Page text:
The other highly successful technology corporation from Taiwan is HTC, which is one of the first smartphone pioneers and have over the years become a household brand. In 2019, HTC announced that it is going to launch the first ‘Cryptophone’ focused on providing universal finances using Bitcoin through a decentralized portal web. There are others in this field such as Acer, ASUS, GIGABYTE Global and Aorus who specialize in computer and gaming technology components.

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wingu.africa group limited (“Wingu”) is pleased to announce the first phase of its Berbera, Somaliland carrier-neutral data center was commissioned on 13 February 2021 and is now ready for service.

The facility is the first of its kind in Somaliland and is designed to meet Wingu’s customers’ growing demand for digital services.

The data center, as with all Wingu’s facilities, provides open-access to all customers and brings to Somaliland Wingu’s well-established commercial eco-system, developed over 10 years of operating history in East Africa. Local and international customers will benefit from this critical infrastructure, enjoying improved internet speed, reliability, resilience, and enhanced ability to access cloud-based services and other features.

Commenting on the experience of establishing Wingu’s first facility in Somaliland, Mr Anthony Voscarides, Group CEO, noted that “The support and responsiveness of key agencies, Ministries and the Government have been exceptional, allowing us to commission the facility in only five months.”

Mr Demos Kyriacou, Deputy CEO and Chief Operating Officer, added, “The second phase for the Berbera data center is already under preparation and is expected to be operational later this year, as we have received encouraging interest from customers. We look forward to building our business and continuing to offer the highest quality services in the market.”

Wingu is a specialist carrier-neutral data center owner and operator focused on East Africa, and the data center in Somaliland is the latest in a series of new locations being developed, including Addis Ababa, Dar es Salaam and a second facility in Djibouti.

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National Fiber Optic Company (NFOC)

This company purchased the fiber optic terrestrial infrastructure owned by Somcable, and its shareholders are as follows:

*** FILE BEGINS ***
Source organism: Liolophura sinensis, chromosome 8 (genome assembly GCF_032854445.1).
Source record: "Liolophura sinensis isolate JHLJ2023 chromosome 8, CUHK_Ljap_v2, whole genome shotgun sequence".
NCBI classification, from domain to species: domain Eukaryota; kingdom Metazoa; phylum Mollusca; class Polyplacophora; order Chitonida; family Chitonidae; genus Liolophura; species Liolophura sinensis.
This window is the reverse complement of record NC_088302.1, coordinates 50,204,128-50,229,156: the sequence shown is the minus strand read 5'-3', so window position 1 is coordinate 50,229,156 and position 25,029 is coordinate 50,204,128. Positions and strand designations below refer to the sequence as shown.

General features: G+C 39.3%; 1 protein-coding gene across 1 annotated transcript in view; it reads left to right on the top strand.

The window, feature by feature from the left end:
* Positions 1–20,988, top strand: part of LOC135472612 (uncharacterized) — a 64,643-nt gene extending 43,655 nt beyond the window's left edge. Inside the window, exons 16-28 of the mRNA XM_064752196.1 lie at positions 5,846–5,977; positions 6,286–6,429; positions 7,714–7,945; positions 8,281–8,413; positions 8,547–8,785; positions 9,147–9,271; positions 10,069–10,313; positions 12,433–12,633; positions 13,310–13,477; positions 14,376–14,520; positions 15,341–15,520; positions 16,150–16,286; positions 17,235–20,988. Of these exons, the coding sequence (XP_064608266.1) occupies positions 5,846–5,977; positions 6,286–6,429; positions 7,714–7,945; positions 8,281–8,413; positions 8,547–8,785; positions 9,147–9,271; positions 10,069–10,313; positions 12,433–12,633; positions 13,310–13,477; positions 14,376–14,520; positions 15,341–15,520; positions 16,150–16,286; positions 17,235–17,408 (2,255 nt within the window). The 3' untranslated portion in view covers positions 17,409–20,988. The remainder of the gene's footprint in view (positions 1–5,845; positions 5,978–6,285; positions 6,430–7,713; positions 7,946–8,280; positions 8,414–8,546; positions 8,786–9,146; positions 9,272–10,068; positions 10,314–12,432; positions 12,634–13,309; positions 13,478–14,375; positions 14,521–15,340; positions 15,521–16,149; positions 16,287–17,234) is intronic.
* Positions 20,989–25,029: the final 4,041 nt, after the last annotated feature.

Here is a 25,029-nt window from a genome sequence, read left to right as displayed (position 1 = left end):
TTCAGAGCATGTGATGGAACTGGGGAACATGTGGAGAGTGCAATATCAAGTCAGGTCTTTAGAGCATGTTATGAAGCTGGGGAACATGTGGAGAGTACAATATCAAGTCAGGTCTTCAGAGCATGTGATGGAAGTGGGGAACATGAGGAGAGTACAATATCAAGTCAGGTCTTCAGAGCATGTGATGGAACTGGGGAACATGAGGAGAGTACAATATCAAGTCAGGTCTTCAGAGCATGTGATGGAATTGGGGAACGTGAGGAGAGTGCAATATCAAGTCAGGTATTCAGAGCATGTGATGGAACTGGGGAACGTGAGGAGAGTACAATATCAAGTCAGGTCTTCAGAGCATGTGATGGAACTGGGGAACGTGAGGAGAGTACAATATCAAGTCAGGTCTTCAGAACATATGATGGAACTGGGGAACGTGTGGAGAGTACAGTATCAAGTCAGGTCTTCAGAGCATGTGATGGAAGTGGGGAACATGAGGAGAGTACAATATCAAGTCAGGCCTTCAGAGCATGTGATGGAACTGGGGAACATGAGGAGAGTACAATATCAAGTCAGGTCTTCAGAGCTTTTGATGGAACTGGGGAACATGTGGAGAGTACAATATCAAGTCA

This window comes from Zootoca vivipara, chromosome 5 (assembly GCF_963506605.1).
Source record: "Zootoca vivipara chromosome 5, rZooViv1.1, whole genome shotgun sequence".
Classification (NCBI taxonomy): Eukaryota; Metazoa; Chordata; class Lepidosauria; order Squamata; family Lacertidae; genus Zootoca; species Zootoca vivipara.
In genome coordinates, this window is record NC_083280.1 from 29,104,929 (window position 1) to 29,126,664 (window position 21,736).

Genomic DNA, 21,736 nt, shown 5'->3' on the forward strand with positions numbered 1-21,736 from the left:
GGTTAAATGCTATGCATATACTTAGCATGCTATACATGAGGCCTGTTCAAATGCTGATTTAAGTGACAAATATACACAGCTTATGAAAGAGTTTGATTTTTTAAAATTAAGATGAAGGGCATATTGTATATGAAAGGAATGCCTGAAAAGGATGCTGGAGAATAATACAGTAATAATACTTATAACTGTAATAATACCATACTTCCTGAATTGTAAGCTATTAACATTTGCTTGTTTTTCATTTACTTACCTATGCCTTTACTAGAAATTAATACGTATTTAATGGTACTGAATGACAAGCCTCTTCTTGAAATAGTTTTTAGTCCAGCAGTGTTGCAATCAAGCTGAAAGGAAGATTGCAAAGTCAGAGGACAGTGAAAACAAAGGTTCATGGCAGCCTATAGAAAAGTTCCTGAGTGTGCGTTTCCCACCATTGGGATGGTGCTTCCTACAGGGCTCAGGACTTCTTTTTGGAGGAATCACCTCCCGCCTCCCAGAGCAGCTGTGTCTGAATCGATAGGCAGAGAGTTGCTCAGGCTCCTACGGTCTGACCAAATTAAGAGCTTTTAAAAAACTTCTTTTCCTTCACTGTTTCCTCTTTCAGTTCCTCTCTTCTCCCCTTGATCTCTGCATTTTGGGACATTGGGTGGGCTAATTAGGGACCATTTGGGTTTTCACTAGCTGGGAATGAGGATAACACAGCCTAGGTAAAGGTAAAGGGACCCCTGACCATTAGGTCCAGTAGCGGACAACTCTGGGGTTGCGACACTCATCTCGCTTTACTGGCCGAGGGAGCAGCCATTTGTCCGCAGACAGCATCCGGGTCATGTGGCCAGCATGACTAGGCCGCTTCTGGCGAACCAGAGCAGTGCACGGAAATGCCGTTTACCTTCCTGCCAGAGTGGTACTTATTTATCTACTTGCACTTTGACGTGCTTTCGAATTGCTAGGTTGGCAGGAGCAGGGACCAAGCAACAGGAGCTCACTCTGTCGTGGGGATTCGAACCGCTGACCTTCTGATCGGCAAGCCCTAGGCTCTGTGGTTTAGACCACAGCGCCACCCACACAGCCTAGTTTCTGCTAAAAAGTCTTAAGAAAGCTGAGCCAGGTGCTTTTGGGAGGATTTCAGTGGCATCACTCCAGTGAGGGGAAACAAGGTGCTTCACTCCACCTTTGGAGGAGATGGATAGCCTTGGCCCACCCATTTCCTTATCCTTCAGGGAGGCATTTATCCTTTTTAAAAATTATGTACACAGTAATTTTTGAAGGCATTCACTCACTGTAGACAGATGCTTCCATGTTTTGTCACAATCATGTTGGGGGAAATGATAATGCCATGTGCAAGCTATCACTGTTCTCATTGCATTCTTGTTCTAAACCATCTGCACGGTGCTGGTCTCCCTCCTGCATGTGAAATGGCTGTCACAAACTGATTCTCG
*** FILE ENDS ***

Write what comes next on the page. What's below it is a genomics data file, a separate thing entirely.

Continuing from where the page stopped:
• TELESOM Company.
• SOMTEL Company.
• SO! Company.
• Somaliland Government.


Established in 2022, National Fiber Optic Company NFOC is an infrastructure operator specialized in the design, construction, operation and managing of Somaliland fiber optic backbone and metro networks, NFOC is committed to the economic development and attractiveness of the horn of Africa by deploying optical fiber networks and offer capacity to the operators and government so that citizens benefit services.

Once the planned cables that are intended to land in Berbera are completed and operating, Berbera could become a major alternative route for Ethiopia to increase the resilience of its international connectivity.

As wingu.africa we are proud to now be operating Somaliland’s first carrier-neutral data center, strategically located in Berbera. With this first facility we are immediately able to serve local enterprise customers and a growing number of international operators and submarine cable systems.

We greatly appreciate the support we have received from the Ministry of Investment and Industrial Development as well as other key Ministries and Agencies, and we look forward to making further investments in the country.

Our data center is designed to meet our customers’ growing demand for digital services. Customers will benefit from this critical infrastructure, ensuring reliable and open access to cloud-based data, cloud services, and more. Furthermore, within the Wingu group we now have carrier-neutral facilities in Djibouti, Ethiopia and Tanzania as well as Somaliland, providing unrivaled connectivity and open access in all of these important markets.

We are pleased to now have Somaliland as part of our East Africa focused dynamic and growing ecosystem and welcome all enquiries.

Is the interconnection point?